Lehigh Valley

Local ALS patient puts hope in new FDA-approved drug

ALLENTOWN, Pa. - Nearly three years after the Ice Bucket Challenge there's new hope for ALS patients.

For the first time in over 20 years the FDA approved a drug aimed at battling the disease.

"I would run four days a week 4 to 5 miles," Allentown's Paul Holler said.

Exercise for Holler included hiking Acadia National Park.

Now, as 69 News watched him in a motorized staircase chair, it's clear he's climbing a much more difficult mountain.

The 56-year-old father of four was diagnosed with ALS last September.

"I thought certainly they have come far in 80 years. But they haven't come very far at all," he said about treatments.

That's changed. Holler is hoping to take Radicava. It's the first FDA approved ALS drug in over 20 years. 

"It slows the rate of progression in way that enables people to have a longer life," said LVHN Neurologist Dr. Glenn Mackin.

Mackin says Radicava isn't a cure but an infused antioxidant that basically takes rust off cells, allowing those like Holler to avoid a feeding tube, or total paralysis a little bit longer.

ALS took center stage three years ago with the Ice Bucket Challenge. But it did something else than just raise more than $100 million for the little known disease.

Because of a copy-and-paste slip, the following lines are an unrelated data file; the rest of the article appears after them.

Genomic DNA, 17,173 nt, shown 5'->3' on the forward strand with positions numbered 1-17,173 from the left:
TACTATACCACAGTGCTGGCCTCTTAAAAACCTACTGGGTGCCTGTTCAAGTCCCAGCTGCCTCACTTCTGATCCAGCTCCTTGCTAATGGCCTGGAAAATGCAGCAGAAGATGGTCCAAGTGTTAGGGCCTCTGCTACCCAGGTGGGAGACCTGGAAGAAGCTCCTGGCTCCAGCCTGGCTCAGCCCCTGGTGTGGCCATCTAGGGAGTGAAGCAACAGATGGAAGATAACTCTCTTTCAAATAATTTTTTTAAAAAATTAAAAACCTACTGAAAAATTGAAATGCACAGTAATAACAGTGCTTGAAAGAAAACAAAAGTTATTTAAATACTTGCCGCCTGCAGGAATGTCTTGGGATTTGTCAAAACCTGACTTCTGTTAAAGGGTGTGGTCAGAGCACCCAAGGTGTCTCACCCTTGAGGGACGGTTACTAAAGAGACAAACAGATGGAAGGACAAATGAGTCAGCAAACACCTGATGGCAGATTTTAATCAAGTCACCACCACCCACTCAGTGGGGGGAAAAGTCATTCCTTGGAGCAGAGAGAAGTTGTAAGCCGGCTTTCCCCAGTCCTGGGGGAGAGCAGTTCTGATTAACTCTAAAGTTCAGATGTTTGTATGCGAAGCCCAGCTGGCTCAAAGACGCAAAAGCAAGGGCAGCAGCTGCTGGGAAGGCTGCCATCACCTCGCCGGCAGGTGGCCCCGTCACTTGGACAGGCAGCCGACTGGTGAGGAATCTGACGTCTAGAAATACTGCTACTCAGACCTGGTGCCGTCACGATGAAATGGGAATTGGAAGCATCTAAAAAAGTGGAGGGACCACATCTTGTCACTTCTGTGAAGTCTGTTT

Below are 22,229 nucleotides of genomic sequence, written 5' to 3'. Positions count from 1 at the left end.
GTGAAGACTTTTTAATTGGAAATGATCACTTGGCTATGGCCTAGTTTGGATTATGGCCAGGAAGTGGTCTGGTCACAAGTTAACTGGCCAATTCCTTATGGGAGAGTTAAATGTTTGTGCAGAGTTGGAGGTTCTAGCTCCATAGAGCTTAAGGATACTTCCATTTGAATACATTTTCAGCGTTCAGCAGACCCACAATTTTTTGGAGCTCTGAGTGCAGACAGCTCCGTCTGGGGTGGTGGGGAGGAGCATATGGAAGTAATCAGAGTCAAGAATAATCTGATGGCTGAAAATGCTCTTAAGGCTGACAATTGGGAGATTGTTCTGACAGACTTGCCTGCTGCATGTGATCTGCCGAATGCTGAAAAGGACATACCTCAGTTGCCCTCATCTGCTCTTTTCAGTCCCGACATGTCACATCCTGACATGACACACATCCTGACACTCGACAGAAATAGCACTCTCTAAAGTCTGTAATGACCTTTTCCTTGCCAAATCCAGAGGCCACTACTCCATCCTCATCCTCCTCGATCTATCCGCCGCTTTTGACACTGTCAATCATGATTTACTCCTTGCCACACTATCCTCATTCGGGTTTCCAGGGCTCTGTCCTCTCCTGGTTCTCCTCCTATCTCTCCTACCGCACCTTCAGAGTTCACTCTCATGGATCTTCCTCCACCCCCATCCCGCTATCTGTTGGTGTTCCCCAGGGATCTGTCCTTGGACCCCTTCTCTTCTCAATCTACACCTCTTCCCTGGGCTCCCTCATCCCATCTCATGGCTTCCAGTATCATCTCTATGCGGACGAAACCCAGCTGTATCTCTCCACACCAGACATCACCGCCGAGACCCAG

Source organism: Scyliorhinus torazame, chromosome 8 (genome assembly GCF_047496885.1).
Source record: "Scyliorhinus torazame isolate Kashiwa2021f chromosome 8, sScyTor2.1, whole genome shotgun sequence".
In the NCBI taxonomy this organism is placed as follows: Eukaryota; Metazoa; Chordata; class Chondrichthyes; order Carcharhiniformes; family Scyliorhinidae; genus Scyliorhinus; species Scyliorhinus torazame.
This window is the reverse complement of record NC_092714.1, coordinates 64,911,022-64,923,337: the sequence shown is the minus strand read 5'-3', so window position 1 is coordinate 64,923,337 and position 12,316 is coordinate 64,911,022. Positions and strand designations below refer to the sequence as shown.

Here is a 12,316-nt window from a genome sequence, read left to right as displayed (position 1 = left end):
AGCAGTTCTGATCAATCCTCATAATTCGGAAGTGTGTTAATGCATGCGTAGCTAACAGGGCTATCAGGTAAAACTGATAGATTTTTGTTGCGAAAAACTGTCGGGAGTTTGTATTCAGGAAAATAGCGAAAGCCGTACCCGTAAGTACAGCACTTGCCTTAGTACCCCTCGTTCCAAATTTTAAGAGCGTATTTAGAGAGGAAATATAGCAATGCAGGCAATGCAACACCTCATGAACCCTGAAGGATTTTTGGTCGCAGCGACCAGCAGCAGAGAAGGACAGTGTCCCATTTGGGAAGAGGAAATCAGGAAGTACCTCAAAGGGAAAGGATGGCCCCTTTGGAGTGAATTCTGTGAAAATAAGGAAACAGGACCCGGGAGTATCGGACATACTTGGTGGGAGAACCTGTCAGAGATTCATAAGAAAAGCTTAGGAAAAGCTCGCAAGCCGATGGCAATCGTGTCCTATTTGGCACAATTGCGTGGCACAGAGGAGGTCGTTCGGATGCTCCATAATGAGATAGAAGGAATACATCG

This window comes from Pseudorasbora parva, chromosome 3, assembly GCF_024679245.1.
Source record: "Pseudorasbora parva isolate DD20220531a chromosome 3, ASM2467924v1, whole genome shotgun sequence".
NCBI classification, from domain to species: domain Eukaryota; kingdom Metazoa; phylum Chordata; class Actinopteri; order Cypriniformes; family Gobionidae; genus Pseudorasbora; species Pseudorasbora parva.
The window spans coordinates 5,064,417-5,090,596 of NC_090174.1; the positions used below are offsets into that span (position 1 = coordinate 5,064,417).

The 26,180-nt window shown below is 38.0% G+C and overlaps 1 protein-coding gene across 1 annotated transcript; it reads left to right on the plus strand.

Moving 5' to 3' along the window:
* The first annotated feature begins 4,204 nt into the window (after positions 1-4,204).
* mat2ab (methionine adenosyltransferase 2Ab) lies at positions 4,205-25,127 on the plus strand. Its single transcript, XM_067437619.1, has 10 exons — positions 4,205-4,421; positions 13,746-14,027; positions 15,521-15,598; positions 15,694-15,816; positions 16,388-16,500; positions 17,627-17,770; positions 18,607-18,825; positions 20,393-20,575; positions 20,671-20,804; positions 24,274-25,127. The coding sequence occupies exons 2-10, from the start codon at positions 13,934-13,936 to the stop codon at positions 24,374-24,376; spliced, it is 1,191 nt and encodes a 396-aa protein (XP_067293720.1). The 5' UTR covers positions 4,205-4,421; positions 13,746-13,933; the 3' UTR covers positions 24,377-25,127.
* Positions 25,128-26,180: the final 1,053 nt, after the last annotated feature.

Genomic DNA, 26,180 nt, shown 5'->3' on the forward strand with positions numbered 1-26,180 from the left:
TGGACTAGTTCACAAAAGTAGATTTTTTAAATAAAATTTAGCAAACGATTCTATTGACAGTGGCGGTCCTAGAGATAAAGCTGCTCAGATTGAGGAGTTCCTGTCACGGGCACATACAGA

"It brought it to the forefront. Now we see so much awareness, people are talking about it," said Kathleen Malloy.

ALS advocate Kathleen Malloy lost both her father and brother to the disease. She's encouraged by the potential of Radicava, even though it's not a cure.

"I think it shows hope for the future. We are focusing on this disease," Malloy said.

The drug costs about $150,000 per year. It was approved after clinical trial in Japan, not here in the U.S. Holler feels that's a plus and has hopes it will speed up more new treatments here. He'll find out this week if his insurance covers it, with the hope of extending his life long enough to try another new treatment.

"I have some hope. Maybe fleeting hope there will be a difference in the next two or three years," Holler said.

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